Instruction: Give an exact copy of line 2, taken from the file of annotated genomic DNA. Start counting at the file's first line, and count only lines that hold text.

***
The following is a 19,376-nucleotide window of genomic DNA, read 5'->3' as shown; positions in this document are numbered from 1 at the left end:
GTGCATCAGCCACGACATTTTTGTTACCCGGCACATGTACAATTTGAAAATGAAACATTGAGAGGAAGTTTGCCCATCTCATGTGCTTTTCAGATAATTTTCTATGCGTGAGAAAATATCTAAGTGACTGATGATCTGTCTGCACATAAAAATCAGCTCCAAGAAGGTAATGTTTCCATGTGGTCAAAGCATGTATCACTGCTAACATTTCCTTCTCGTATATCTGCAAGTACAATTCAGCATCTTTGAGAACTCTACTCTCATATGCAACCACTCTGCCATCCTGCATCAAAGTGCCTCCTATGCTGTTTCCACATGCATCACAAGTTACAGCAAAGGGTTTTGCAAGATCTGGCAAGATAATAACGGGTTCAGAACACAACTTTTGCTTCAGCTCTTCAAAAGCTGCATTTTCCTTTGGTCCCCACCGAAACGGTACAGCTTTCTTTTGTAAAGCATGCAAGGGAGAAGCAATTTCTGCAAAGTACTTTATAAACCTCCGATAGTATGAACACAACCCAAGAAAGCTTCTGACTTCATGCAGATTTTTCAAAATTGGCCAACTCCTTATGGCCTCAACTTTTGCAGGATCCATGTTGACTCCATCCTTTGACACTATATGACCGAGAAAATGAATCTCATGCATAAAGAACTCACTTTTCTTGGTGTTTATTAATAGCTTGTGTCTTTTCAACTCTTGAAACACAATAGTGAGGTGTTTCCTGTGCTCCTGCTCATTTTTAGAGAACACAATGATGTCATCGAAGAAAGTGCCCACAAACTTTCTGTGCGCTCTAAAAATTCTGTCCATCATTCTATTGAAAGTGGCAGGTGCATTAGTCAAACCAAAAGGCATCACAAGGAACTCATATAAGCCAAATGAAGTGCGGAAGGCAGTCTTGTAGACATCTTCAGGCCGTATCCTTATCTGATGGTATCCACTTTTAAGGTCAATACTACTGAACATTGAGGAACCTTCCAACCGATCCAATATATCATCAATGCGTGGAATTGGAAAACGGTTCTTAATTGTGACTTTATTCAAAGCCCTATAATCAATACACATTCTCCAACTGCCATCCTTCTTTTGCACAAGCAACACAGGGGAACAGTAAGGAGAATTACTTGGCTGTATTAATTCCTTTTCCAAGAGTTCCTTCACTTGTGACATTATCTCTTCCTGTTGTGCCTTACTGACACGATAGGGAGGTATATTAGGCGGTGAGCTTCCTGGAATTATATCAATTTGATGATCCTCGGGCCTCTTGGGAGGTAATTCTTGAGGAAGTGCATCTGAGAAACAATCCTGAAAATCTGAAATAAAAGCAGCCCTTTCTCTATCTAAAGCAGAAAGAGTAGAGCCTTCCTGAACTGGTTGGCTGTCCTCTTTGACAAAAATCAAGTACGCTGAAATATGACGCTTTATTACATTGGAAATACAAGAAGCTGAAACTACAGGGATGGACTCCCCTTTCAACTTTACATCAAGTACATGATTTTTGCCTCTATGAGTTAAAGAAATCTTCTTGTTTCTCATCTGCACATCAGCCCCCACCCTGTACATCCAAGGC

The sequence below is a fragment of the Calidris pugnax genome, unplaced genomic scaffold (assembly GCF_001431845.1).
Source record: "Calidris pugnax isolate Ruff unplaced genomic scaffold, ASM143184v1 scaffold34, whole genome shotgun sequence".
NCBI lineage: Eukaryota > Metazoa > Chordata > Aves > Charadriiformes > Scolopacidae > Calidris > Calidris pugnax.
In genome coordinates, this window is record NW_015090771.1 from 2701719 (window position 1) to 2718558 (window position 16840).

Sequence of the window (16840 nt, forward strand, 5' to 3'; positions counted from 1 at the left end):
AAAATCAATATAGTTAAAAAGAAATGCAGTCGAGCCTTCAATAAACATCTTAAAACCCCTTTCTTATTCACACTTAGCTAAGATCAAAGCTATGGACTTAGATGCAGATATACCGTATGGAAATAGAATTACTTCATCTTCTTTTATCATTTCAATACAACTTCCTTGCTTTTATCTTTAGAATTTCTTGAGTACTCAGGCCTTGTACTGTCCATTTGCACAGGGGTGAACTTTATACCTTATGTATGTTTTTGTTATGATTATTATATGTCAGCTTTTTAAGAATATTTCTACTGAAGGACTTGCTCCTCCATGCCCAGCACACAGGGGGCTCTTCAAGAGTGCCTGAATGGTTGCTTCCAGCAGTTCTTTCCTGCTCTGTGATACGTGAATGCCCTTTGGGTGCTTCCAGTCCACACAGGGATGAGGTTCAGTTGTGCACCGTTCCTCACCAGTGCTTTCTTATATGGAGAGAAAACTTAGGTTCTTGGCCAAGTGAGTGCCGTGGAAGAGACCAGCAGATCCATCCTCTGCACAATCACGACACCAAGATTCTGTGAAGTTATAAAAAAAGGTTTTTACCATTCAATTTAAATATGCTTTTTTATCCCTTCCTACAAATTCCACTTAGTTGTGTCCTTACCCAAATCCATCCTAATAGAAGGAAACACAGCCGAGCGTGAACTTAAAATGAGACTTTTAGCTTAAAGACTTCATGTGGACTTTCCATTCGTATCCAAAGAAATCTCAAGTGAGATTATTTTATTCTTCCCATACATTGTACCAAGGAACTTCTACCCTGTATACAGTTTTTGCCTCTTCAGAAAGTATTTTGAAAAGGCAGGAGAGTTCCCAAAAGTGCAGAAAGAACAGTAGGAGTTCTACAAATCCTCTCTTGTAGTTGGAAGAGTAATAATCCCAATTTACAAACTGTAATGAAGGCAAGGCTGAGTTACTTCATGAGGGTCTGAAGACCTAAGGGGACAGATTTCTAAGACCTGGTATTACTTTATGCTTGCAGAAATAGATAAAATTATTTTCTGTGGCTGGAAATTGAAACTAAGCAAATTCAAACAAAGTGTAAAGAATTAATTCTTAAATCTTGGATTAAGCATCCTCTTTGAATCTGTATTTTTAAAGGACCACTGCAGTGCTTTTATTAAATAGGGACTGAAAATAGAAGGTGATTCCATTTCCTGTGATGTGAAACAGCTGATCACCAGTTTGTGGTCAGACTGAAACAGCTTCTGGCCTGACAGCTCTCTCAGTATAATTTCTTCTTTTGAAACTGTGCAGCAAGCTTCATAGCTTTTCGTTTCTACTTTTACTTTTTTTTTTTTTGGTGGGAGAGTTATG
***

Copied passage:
GTGCATCAGCCACGACATTTTTGTTACCCGGCACATGTACAATTTGAAAATGAAACATTGAGAGGAAGTTTGCCCATCTCATGTGCTTTTCAGATAATTTTCTATGCGTGAGAAAATATCTAAGTGACTGATGATCTGTCTGCACATAAAAATCAGCTCCAAGAAGGTAATGTTTCCATGTGGTCAAAGCATGTATCACTGCTAACATTTCCTTCTCGTATATCTGCAAGTACAATTCAGCATCTTTGAGAACTCTACTCTCATATGCAACCACTCTGCCATCCTGCATCAAAGTGCCTCCTATGCTGTTTCCACATGCATCACAAGTTACAGCAAAGGGTTTTGCAAGATCTGGCAAGATAATAACGGGTTCAGAACACAACTTTTGCTTCAGCTCTTCAAAAGCTGCATTTTCCTTTGGTCCCCACCGAAACGGTACAGCTTTCTTTTGTAAAGCATGCAAGGGAGAAGCAATTTCTGCAAAGTACTTTATAAACCTCCGATAGTATGAACACAACCCAAGAAAGCTTCTGACTTCATGCAGATTTTTCAAAATTGGCCAACTCCTTATGGCCTCAACTTTTGCAGGATCCATGTTGACTCCATCCTTTGACACTATATGACCGAGAAAATGAATCTCATGCATAAAGAACTCACTTTTCTTGGTGTTTATTAATAGCTTGTGTCTTTTCAACTCTTGAAACACAATAGTGAGGTGTTTCCTGTGCTCCTGCTCATTTTTAGAGAACACAATGATGTCATCGAAGAAAGTGCCCACAAACTTTCTGTGCGCTCTAAAAATTCTGTCCATCATTCTATTGAAAGTGGCAGGTGCATTAGTCAAACCAAAAGGCATCACAAGGAACTCATATAAGCCAAATGAAGTGCGGAAGGCAGTCTTGTAGACATCTTCAGGCCGTATCCTTATCTGATGGTATCCACTTTTAAGGTCAATACTACTGAACATTGAGGAACCTTCCAACCGATCCAATATATCATCAATGCGTGGAATTGGAAAACGGTTCTTAATTGTGACTTTATTCAAAGCCCTATAATCAATACACATTCTCCAACTGCCATCCTTCTTTTGCACAAGCAACACAGGGGAACAGTAAGGAGAATTACTTGGCTGTATTAATTCCTTTTCCAAGAGTTCCTTCACTTGTGACATTATCTCTTCCTGTTGTGCCTTACTGACACGATAGGGAGGTATATTAGGCGGTGAGCTTCCTGGAATTATATCAATTTGATGATCCTCGGGCCTCTTGGGAGGTAATTCTTGAGGAAGTGCATCTGAGAAACAATCCTGAAAATCTGAAATAAAAGCAGCCCTTTCTCTATCTAAAGCAGAAAGAGTAGAGCCTTCCTGAACTGGTTGGCTGTCCTCTTTGACAAAAATCAAGTACGCTGAAATATGACGCTTTATTACATTGGAAATACAAGAAGCTGAAACTACAGGGATGGACTCCCCTTTCAACTTTACATCAAGTACATGATTTTTGCCTCTATGAGTTAAAGAAATCTTCTTGTTTCTCATCTGCACATCAGCCCCCACCCTGTACATCCAAGGC